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Innovate or Stagnate

September 1, 2006
by root
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Innovative thinking will be essential to organizations competing in healthcare's evolving business environment.

HCI presents our fifth annual HIT Innovator Awards. The 2006 awards have gone to nine individuals selected for their resourcefulness and creativity in using technology to improve operational efficiency, patient care and services. The range of achievements is broad — from leading a major implementation under difficult conditions to harnessing technology to create new ways of working. Our cover story package begins on page 30.

All clinicians know the five rights of medication administration — right medication, right dose, right time, right route, right patient — but how can managers ensure that busy care givers check each one? Now, multidisciplinary collaboration, pharmacy system integration and specialized technology can not only impose rules at the point-of-care, but document the delivery of medications and keep an audit trail of who did what, when. Go to page 52 for Right Patient, Right Dose…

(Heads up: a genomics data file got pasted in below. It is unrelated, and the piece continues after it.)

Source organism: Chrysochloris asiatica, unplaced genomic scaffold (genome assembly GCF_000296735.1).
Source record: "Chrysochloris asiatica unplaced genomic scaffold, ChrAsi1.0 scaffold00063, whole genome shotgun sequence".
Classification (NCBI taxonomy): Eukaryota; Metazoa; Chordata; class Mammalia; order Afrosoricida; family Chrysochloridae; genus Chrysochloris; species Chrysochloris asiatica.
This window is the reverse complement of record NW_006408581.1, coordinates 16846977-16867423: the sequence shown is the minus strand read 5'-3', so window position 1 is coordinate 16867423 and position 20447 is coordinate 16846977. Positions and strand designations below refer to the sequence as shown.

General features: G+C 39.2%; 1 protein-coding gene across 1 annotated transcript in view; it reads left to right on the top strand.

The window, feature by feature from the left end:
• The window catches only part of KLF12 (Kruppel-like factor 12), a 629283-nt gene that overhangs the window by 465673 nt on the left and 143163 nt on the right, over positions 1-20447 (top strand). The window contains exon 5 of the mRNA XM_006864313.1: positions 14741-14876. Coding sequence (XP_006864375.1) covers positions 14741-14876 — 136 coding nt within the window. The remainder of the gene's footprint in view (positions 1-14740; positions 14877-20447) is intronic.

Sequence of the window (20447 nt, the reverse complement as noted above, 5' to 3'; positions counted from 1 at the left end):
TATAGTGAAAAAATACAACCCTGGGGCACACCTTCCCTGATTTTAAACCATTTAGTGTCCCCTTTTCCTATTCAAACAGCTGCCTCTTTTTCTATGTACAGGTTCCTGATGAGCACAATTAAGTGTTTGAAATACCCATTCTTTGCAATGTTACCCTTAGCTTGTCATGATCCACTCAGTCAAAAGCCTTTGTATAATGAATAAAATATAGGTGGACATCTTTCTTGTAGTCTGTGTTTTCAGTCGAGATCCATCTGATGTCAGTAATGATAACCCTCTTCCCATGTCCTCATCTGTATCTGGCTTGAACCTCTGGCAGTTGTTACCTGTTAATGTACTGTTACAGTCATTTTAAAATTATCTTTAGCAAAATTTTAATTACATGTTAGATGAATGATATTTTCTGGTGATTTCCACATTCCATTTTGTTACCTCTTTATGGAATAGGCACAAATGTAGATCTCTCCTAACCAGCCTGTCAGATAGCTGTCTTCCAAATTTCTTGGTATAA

There is consensus among clinical, financial and IT leaders that surgical centers must automate in order to achieve greater operational efficiency, improve surgery-case throughput and increase clinical outcomes accountability in the quest for improved patient safety and cost management. However, the OR's unique IT needs continue to pit end-users against IT managers in best-of-breed versus core clinical vendor battles. Read how the implementation of IT can ensure the surgery center can keep functioning at peak efficiency and safety in Surgery, Safety and IT (page 20).

Correction: A July article entitled “Automating the ED,” incorrectly identified Mission Viejo, Calif.-based Patient Care Technology Systems as Patient Care Tracking Systems.